Transvaginal Bladder-neck Closure: A Step-by-step Video for Female Pelvic Surgeons - Beyond the Abstract

Bladder neck closure (BNC) is a definitive management option in women with patulous or severely shortened urethras, recurrent urethrovaginal fistulas, or irreparable urethral stricture disease. The two main techniques for performing BNC are the transvaginal approach and retropubic, or abdominal, approach. Surgeons often choose their approach based on their level of comfort with each technique, but both techniques are infrequently encountered in female pelvic surgery. 

The present video1 and accompanying manuscript describes a step by step approach for a transvaginal BNC. The transvaginal route is frequently chosen by surgeons to avoid morbidity from an abdominal entry in high-risk surgical patients, to achieve lower operative time, and to reduce the length of hospital stay. This option may also be ideal for patients in which a retropubic approach is challenging due to an obese patient body habitus, prior abdominal surgery, or history of radiation. The main challenge to the transvaginal BNC is the higher rate of vesicovaginal fistula. The first reported cohort study of transvaginal BNC by Feneley demonstrated fistula formation in 4 out of 24 women, but a later study by Zimmern et. al. in 6 women found no incidence of vesicovaginal fistula at an average follow-up period of 21 months.2,3 Subsequent studies demonstrated fistula formation in 9 to 50% of patients.4-7 In patients with recurrent failure after attempting a transvaginal revision, continence was achieved using an abdominal approach.4,5

The retropubic route for BNC has been described in both males and females and is preferable in instances where a simultaneous bladder augmentation or alternate urinary diversion technique is desired. Due to the potential for recurrent vesicovaginal fistula, the retropubic approach should also be considered after a failed transvaginal closure. In a recent comparison of transvaginal versus retropubic BNC, there was no significant difference incontinence rate after the first BNC procedure between the transvaginal and retropubic approach.8 While 14% of patients in the transvaginal group compared with 3% in the retropubic group developed a vesicovaginal fistula that required revision, there were significantly more short-term complications in the transabdominal group and no significant difference in long-term outcomes between the groups.

Proper technique and patient selection can help prevent the development of a vesicovaginal fistula after the transvaginal BNC approach. Careful and complete mobilization of the urethra and bladder outlet from their pubic bone attachments decreases tension on the closure and increases the distance between suture lines. Transposition of the closed bladder neck high behind the pubic bone using a second layer of closure will further reduce damage to the suture line from increases in intravesical pressure. Finally, the anterior vaginal flap should be closed so that the suture lines do not directly oppose those of the layers underneath, and an interposing Martius flap may be considered for additional protection. When performed correctly, the transvaginal BNC is an excellent and well-tolerated technique for achieving continence in female patients with a nonfunctional urethra.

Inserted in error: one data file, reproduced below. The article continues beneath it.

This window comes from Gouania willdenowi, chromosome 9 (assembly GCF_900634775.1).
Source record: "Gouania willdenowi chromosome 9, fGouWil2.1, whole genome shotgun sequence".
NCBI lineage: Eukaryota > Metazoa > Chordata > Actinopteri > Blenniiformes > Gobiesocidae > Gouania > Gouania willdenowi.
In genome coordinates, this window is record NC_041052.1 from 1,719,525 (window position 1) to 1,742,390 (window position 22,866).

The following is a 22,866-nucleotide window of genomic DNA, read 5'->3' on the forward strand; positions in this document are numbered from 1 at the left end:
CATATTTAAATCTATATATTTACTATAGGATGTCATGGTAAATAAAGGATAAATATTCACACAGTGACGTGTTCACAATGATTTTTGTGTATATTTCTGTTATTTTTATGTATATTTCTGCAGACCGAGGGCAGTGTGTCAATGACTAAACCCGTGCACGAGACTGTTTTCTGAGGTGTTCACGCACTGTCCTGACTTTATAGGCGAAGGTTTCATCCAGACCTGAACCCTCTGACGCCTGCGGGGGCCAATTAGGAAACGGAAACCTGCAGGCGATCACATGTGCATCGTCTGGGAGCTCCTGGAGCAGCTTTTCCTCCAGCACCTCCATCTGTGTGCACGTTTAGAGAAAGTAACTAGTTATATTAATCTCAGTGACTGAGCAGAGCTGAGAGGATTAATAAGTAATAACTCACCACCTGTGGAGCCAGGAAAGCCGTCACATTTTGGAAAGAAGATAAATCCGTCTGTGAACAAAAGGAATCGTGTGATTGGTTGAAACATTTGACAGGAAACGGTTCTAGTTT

Written by: Helen H. Sun, BS, University Hospitals Cleveland Medical Center, Center for Female Pelvic Medicine & Reproductive Surgery, Urology Institute, Cleveland, Ohio

1. Petrikovets, A., Sun, H., Sheyn, D. et al. Int Urogynecol J (2018).
2. Feneley R. The Management of Female Incontinence by Suprapubic Catheterisation, with or without Urethral Closure. Br J Urol. 1983;55(2):203-207.
3. Zimmern P, Hadley H, Leach G, Raz S. Transvaginal Closure of the Bladder Neck and Placement of a Suprapubic Catheter for Destroyed Urethra After Long-Term Indwelling Catheterization. J Urol. 1985;134(3):554-556.
4. Levy J, Jacobs J, Wein A. Combined Abdominal and Vaginal Approach for Bladder Neck Closure and Permanent Suprapubic Tube: Urinary Diversion in the Neurologically Impaired Woman. J Urol. 1994;152(6):2081-2082.
5. Colli J, Lloyd L. Bladder neck closure and suprapubic catheter placement as definitive management of neurogenic bladder. J Spinal Cord Med. 2011;34(3):273-277.
6. Rovner E, Goudelocke C, Gilchrist A, Lebed B. Transvaginal Bladder Neck Closure With Posterior Urethral Flap for Devastated Urethra. Urology. 2011;78(1):208-212.
7. Kardos SV, Lopez JM, Foster HE Jr. Transvaginal Bladder Neck Closure Revisited: A Less Invasive Approach to the Management of a Destroyed Urethra. J Androl Gynaecol. 2013;1(1): 4.
8. Willis H, Safiano N, Lloyd L. Comparison of Transvaginal and Retropubic Bladder Neck Closure with Suprapubic Catheter in Women. J Urol. 2015;193(1):196-202.

Read the Abstract
Pelvic Health Weekly Newsletter